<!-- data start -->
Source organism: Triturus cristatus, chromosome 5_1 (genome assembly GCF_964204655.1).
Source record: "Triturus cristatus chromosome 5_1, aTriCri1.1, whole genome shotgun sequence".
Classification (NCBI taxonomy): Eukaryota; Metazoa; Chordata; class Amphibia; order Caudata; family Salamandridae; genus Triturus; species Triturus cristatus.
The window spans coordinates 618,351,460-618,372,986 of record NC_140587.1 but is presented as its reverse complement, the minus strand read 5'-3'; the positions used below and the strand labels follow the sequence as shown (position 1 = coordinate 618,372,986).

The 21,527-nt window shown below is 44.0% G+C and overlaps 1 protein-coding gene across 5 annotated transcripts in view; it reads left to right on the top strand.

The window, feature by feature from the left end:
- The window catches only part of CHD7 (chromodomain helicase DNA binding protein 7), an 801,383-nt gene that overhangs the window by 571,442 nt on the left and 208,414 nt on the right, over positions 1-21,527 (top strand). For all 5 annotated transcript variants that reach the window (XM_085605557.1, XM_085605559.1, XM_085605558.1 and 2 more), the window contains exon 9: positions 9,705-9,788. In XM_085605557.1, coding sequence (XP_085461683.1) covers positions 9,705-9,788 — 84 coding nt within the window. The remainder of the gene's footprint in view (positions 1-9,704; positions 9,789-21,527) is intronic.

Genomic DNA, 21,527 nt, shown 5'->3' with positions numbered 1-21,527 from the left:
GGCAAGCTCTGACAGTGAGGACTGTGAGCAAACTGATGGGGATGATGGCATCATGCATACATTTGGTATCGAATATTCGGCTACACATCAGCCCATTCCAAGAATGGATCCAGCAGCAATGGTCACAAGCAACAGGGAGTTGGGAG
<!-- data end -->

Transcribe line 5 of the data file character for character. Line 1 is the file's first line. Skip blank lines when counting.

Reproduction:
The 21,527-nt window shown below is 44.0% G+C and overlaps 1 protein-coding gene across 5 annotated transcripts in view; it reads left to right on the top strand.